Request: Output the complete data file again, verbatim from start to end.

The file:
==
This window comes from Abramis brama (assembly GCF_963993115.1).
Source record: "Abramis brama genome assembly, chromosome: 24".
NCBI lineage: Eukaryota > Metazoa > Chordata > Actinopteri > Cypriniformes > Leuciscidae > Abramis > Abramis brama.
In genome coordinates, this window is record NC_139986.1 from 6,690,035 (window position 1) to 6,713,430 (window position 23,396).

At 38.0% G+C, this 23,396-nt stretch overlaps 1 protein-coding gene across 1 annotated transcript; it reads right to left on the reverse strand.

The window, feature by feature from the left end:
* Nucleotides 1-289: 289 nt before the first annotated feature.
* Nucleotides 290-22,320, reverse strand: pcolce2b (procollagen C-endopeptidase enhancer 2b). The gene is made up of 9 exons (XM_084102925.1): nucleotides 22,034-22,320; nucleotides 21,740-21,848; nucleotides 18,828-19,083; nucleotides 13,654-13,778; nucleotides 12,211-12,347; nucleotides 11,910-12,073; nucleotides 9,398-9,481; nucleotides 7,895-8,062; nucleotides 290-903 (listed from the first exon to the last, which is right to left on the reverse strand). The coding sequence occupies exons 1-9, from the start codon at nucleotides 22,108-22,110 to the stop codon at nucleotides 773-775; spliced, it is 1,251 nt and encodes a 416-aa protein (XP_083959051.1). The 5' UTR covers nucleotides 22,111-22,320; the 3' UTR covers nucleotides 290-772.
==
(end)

This window comes from Abramis brama (assembly GCF_963993115.1).
Source record: "Abramis brama genome assembly, chromosome: 24".
NCBI lineage: Eukaryota > Metazoa > Chordata > Actinopteri > Cypriniformes > Leuciscidae > Abramis > Abramis brama.
In genome coordinates, this window is record NC_139986.1 from 6,690,035 (window position 1) to 6,713,430 (window position 23,396).

At 38.0% G+C, this 23,396-nt stretch overlaps 1 protein-coding gene across 1 annotated transcript; it reads right to left on the reverse strand.

The window, feature by feature from the left end:
* Nucleotides 1-289: 289 nt before the first annotated feature.
* Nucleotides 290-22,320, reverse strand: pcolce2b (procollagen C-endopeptidase enhancer 2b). The gene is made up of 9 exons (XM_084102925.1): nucleotides 22,034-22,320; nucleotides 21,740-21,848; nucleotides 18,828-19,083; nucleotides 13,654-13,778; nucleotides 12,211-12,347; nucleotides 11,910-12,073; nucleotides 9,398-9,481; nucleotides 7,895-8,062; nucleotides 290-903 (listed from the first exon to the last, which is right to left on the reverse strand). The coding sequence occupies exons 1-9, from the start codon at nucleotides 22,108-22,110 to the stop codon at nucleotides 773-775; spliced, it is 1,251 nt and encodes a 416-aa protein (XP_083959051.1). The 5' UTR covers nucleotides 22,111-22,320; the 3' UTR covers nucleotides 290-772.